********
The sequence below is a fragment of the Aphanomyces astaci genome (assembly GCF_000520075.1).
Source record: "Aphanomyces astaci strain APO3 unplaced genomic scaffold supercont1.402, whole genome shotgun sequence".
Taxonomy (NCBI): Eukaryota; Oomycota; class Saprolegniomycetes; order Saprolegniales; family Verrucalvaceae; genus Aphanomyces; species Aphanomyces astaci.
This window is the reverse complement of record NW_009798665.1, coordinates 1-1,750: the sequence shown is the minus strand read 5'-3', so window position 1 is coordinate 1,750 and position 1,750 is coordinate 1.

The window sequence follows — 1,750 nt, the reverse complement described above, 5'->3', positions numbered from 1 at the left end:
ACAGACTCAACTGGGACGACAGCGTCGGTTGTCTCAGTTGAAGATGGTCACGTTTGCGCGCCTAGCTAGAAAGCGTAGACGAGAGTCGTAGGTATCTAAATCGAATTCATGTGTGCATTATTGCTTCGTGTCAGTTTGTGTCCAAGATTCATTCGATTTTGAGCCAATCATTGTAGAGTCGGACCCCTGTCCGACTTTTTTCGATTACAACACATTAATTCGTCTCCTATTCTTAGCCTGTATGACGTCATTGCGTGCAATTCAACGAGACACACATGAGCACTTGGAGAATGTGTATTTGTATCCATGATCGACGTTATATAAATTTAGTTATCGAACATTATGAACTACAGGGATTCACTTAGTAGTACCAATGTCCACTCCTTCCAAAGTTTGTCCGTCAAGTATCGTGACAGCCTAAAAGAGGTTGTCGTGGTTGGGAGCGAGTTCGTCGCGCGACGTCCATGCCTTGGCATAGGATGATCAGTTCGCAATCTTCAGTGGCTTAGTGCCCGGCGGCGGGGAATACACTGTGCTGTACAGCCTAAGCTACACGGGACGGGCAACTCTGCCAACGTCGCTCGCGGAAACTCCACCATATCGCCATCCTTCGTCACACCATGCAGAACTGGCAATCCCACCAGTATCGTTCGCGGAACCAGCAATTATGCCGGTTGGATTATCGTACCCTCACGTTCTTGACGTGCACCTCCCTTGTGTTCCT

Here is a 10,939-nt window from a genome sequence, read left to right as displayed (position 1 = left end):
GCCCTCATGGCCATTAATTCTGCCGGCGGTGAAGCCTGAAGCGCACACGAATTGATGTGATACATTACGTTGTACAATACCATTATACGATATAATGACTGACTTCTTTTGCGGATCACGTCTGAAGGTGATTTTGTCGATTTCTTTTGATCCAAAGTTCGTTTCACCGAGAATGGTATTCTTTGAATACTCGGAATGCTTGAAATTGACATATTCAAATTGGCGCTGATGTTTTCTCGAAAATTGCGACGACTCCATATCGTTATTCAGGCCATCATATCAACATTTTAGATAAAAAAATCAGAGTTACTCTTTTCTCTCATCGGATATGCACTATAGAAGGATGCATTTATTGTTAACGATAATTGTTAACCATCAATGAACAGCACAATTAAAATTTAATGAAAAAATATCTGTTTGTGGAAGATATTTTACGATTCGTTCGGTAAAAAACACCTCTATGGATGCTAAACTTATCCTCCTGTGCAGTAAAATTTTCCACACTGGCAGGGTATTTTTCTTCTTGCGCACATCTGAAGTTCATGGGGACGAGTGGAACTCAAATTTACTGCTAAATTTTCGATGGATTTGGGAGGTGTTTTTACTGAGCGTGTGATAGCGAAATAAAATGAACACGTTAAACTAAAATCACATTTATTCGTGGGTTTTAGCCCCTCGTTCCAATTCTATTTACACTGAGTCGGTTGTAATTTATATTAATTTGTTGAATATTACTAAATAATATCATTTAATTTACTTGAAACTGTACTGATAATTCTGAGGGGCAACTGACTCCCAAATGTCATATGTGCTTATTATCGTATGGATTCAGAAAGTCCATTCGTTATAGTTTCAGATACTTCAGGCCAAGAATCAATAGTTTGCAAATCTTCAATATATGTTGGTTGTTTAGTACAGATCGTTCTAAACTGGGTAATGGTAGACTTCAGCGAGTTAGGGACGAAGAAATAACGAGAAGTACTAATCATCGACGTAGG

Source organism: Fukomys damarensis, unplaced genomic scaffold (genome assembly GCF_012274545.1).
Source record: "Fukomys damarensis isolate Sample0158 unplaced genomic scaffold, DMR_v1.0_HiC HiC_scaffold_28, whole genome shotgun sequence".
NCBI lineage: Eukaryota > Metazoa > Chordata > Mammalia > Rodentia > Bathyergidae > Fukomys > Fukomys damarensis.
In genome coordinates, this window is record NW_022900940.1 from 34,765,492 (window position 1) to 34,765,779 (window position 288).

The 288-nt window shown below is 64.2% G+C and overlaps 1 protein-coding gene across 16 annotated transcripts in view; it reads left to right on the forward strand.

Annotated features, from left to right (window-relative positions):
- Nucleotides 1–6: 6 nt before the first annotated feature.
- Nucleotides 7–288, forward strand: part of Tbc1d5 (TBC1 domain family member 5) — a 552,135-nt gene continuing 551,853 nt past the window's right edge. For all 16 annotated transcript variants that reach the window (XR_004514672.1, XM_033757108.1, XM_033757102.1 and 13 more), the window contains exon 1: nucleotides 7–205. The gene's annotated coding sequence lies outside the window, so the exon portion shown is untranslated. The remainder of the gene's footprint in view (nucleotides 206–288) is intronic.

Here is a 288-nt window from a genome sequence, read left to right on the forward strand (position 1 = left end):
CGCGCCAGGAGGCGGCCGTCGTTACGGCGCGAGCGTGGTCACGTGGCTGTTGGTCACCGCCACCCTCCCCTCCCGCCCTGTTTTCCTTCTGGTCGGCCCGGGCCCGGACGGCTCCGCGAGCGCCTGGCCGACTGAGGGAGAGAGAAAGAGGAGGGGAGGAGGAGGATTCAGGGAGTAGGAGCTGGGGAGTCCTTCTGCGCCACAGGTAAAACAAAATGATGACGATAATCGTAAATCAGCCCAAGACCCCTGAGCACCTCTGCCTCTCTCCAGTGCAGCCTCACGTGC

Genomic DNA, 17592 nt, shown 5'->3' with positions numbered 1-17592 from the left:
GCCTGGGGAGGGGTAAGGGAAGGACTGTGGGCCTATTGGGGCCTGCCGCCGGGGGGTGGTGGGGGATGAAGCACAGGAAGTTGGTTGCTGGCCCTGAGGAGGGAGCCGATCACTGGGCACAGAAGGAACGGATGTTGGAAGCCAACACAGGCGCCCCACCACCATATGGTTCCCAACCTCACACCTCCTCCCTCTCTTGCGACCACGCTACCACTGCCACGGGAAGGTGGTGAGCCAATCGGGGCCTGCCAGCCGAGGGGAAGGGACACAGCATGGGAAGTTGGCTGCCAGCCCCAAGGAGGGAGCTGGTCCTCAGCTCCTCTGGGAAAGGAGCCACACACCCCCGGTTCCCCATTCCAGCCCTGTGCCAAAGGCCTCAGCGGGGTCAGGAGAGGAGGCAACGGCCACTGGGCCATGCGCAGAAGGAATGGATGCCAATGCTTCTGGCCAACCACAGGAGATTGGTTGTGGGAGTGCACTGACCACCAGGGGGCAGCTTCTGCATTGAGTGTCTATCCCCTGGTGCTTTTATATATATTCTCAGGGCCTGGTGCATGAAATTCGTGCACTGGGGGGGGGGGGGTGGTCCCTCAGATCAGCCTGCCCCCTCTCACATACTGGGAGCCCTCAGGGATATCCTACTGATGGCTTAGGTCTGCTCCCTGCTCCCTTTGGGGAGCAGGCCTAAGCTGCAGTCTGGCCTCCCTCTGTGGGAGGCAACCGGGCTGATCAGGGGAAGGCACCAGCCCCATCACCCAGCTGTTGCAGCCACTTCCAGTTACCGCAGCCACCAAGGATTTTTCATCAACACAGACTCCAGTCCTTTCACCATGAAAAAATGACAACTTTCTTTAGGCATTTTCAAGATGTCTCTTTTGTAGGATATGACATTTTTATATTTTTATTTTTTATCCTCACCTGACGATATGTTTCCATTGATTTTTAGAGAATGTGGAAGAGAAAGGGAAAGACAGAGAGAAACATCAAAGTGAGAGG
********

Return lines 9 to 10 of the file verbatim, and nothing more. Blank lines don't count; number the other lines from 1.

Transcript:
Source organism: Fukomys damarensis, unplaced genomic scaffold (genome assembly GCF_012274545.1).
Source record: "Fukomys damarensis isolate Sample0158 unplaced genomic scaffold, DMR_v1.0_HiC HiC_scaffold_28, whole genome shotgun sequence".